SOFA 2.0 Editor - GUI Repository Designer for Eclipse



SOFA 2.0 repository editor v. 1.3.0 released. Changes »


SOFA 2.0 repository editor v. 1.0.149 released.


Work on the plug-in is started. History »


Compiling and installation

User's manual

Usage scenarios

Developer's manual

UML diagrams

Java docs

Author MaViNes (c)


OSGI Framework

Eclipse plugin basics

RCP basics

SWT draw basics

jFace tips

SWT Linux/Windows differences

Author MaViNes (c)

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Short workbench overview

The Eclipse platform is structured around the concept of plug-ins. Each subsystem in the platform is itself structured as a set of plug-ins that implements some key functions. Most of changes are visible in the Eclipse Workbench.

The Workbench contains one or more WorkbenchWindows, each of which contains zero or more WorkbenchPages. The WorkbenchWindow supplies the trim widgets, and the WorkbenchPage supplies the window contents. In theory, a WorkbenchWindow can contain any number of pages, but in practice there is never more than 1 page in a window.

Views and editors are owned by the page, through a ViewFactory and EditorManager respectively. EditorManager stores the list of editors and their shared resources, and ViewFactory stores a reference counted list of views. The workbench works in terms of EditorReferences and ViewReferences, and in this article the terms "editor" or "view" will refer to these classes specifically. In situations where the distinction between editors and views is not important, we will simply use the term "part". The implementation of the part (typically an IEditorPart or IViewPart) is created lazily when it is first needed. A part reference exists for every tab but the implementation is only created the first time it becomes visible.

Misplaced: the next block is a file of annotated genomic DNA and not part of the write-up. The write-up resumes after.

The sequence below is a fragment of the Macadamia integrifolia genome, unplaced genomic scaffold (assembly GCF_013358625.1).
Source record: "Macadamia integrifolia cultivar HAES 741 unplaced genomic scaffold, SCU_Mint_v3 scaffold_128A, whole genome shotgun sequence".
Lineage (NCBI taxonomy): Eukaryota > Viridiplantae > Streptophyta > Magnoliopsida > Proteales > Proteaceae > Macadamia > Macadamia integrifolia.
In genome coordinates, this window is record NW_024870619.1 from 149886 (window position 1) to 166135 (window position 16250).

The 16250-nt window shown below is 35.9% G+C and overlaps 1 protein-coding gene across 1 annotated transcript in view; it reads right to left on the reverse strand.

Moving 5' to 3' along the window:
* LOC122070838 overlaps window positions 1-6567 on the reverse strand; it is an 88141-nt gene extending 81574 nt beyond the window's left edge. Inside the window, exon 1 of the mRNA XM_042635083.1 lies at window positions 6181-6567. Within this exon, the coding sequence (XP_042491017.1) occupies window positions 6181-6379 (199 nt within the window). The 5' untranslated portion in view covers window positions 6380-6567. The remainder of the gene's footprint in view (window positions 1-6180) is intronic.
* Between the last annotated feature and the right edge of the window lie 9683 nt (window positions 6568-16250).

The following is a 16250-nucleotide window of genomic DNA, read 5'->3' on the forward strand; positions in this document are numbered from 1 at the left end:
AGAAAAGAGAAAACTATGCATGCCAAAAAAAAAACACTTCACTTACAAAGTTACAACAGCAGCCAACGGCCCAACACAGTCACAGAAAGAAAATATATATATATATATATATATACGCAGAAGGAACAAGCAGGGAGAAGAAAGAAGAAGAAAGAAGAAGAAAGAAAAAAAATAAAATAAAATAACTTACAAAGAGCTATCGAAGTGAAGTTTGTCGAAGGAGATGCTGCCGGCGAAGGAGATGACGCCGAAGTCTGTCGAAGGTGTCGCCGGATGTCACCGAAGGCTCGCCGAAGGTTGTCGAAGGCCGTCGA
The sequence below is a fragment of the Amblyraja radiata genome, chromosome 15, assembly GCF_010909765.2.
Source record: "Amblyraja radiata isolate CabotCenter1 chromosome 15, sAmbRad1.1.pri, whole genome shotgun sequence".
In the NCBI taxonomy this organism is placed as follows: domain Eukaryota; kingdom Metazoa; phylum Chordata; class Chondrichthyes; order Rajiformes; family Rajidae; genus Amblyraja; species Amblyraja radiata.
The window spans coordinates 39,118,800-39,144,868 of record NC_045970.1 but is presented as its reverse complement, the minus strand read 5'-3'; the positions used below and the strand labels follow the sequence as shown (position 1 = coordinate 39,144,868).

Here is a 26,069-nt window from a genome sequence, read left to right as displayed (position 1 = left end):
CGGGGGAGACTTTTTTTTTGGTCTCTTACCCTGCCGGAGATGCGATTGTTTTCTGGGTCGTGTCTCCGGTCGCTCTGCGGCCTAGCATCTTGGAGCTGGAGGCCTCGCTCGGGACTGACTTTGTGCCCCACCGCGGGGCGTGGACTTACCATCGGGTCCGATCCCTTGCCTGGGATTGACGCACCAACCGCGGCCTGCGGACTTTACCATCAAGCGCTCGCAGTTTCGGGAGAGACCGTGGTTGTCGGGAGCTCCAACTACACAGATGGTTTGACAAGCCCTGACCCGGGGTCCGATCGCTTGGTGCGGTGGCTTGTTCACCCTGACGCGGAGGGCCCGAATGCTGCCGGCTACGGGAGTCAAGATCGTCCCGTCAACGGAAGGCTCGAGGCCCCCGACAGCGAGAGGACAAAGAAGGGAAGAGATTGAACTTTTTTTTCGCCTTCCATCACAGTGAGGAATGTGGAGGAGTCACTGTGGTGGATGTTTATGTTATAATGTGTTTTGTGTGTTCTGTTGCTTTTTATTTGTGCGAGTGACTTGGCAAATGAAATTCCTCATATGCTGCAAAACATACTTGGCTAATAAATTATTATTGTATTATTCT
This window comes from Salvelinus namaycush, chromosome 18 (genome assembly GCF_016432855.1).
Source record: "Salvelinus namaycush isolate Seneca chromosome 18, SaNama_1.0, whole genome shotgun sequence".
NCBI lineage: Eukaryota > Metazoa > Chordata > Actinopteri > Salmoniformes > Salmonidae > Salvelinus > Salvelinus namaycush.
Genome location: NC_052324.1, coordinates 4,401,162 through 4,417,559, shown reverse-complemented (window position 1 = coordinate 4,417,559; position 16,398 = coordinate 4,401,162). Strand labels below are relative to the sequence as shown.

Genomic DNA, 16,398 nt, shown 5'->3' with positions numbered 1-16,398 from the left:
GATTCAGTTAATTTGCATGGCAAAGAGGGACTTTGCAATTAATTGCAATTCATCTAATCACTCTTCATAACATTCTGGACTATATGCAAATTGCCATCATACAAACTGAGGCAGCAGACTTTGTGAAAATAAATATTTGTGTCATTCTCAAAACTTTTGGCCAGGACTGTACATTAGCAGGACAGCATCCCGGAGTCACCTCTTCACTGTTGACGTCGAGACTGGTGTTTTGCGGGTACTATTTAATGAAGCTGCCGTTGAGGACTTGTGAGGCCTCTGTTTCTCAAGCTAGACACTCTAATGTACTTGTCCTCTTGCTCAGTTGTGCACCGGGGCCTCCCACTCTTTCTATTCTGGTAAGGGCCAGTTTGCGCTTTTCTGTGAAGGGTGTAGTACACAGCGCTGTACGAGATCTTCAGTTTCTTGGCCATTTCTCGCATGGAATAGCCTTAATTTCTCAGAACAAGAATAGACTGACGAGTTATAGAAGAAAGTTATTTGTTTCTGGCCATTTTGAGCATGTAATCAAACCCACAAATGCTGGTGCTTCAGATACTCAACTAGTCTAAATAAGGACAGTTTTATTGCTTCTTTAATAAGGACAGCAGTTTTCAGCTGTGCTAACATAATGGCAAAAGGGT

The page owns a set of perspectives. Perspectives contain a layout and information about what action sets to enable. Although perspectives appear to contain views and the editor area, they only own a layout. The page itself maintains a reference count for how many perspectives are using each view, and has complete ownership of the parts and editor area.

Not shown in figure 1 are the classes PerspectiveHelper and EditorAreaHelper. These classes exist largely for historic purposes, and in this article we will treat the former as though it were part of the Perspective class and the latter as part of the WorkbenchPage class.

Ownership of views and editors
Figure 1: Ownership of views and editors

User interface integration

The developed plug-in contributes mainly to the UI of the Eclipse IDE. It closely interacts with Eclipse perspectives, views, editors, wizards, and actions. The UI integration allows the plug-in to participate with the rest of Eclipse UI as if it is designed as a single application.

UI integration is accomplished by building the user interface for the tool using the Eclipse UI frameworks, and integrating with the Workbench through its extension points. Most application development tools (in fact, most tools in general) operate on hierarchically structured data. The Eclipse platform exploits this commonality by providing a number of reusable viewers that can be easily customized through content providers to provide a user interface for a tool's object model. There are many other facilities in the Eclipse platform that support tool UI development including SWT, the Source Editing Framework, contribution frameworks, wizard frameworks, etc. The Workbench provides extension points for adding new views, editors, wizards, preference pages, builders, project natures, perspectives, splash screens, etc. Tools can also extend other tool's menus as well as add extensions to their extension points.

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